Brachioradial pruritus (sometimes abbreviated BRP) is an intense itching sensation of the arm usually between the wrist and elbow of either or both arms.:36 The itch can be so intense that sufferers will scratch their own skin to a bleeding condition.
The condition is becoming increasingly common, presenting in patients who are usually fair skinned and middle aged and indulge in golf, tennis, outdoor table tennis, sailing, or other leisure outdoor activities in sunny climates.:64:402
The cause is not known, although there are a few lines of thought on what causes it. No cure has been found. Many different medications and types of topical creams have been experimented with, but none seem to make any difference. The only thing that seems to help most sufferers is the application of ice to the area until the itch is diminished.
Brachioradial pruritus (BRP) is a localized pruritus of the dorsolateral aspect of the arm. BRP is an enigmatic condition with a controversial cause; some authors consider BRP to be a photodermatosis, whereas other authors attribute BRP to compression of cervical nerve roots.
BRP may be attributed to a neuropathy, such as chronic cervical radiculopathy. The possibility of an underlying neuropathy should be considered in the evaluation and treatment of all patients with BRP.
The main cause of BRP is not known, but there is evidence to suggest that BRP may arise in the nervous system. Cervical spine disease may be an important contributing factor.
Patients with BRP may have underlying cervical spine pathology. Whether this association is causal or coincidental remains to be determined.
There is controversy regarding the cause of brachioradial pruritus: is it caused by a nerve compression in the cervical spine or is it caused by a prolonged exposure to sunlight?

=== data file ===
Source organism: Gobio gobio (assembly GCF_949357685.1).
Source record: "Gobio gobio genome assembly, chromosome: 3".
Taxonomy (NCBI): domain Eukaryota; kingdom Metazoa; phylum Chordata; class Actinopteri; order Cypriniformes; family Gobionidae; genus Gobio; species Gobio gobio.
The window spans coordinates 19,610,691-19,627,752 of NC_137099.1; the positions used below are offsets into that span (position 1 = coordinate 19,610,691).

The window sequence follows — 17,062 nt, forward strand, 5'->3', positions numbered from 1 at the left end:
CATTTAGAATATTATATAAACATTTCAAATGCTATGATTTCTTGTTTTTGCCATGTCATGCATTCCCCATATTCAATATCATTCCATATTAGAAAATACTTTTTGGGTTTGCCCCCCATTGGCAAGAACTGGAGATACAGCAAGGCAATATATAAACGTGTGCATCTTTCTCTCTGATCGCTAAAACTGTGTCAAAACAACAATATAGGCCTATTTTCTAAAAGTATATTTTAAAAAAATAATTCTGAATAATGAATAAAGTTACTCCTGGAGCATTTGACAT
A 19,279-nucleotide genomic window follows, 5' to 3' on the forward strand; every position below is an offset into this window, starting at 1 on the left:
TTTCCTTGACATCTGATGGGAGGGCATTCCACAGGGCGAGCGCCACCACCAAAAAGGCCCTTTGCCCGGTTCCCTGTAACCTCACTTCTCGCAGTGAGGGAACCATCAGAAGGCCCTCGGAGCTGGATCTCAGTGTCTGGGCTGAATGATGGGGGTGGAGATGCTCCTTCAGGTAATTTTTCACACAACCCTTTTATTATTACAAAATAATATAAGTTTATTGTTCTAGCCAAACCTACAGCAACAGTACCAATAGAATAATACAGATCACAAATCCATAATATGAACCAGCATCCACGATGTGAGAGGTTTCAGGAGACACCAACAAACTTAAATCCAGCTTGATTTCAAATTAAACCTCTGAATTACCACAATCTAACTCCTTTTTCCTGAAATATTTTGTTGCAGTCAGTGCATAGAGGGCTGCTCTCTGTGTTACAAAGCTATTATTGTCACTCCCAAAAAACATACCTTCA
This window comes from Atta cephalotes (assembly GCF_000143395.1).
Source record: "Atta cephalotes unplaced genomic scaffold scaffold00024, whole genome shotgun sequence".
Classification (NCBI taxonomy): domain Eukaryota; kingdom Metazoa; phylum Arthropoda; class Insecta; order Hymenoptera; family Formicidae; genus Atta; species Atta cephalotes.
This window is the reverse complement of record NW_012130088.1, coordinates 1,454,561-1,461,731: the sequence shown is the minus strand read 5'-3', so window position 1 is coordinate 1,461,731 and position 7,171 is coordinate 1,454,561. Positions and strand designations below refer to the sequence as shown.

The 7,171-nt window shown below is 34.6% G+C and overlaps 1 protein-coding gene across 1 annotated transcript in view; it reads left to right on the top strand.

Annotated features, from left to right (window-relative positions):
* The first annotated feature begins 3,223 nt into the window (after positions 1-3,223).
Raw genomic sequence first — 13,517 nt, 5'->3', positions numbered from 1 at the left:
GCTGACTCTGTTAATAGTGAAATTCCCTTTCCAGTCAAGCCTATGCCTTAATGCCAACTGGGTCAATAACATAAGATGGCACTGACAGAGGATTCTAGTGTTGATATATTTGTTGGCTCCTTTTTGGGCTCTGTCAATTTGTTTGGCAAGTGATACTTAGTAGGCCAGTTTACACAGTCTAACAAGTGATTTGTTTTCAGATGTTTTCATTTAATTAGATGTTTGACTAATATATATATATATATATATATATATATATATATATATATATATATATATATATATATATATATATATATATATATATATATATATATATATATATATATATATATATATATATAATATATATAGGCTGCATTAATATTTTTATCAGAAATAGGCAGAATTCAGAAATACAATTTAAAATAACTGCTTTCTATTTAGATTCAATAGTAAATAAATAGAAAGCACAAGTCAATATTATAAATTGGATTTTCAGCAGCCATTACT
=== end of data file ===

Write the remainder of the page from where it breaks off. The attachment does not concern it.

In many patients, itching of the arms or shoulders is seasonal. Some patients reported neck pain.
BRP can be linked to the thyroid.
- BRP Patient Testimonial: Cervical traction with a home device (used in a horizontal body position) seems to relieve some of the pressure on cervical nerves. In addition, Lidocaine 5% patches (manufactured by Watson/Actavis Pharmaceuticals) placed each evening on shoulders and arms have provided significant, beneficial, and effective relief. Patches are worn for 12 hours and help the patient to sleep at night. The benefits seem to carry over into the following day. Lastly, Aspercream with 4% Lidocaine provides on-the-spot short term relief. Effective hygiene includes cool or cold showers with only Cetaphil used on arms and shoulders.
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- Stellon, Anthony (2002). "Neurogenic pruritus: an unrecognised problem? A retrospective case series of treatment by acupuncture". Acupuncture in Medicine. 20 (4): 186–90. PMID 12512793.
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- Walcyk, Patricia J.; Elpern, D.J. (1986). "Brachioradial pruritus: a tropical dermopathy". British Journal of Dermatology. 115 (2): 177–80. PMID 3741783. doi:10.1111/j.1365-2133.1986.tb05714.x.
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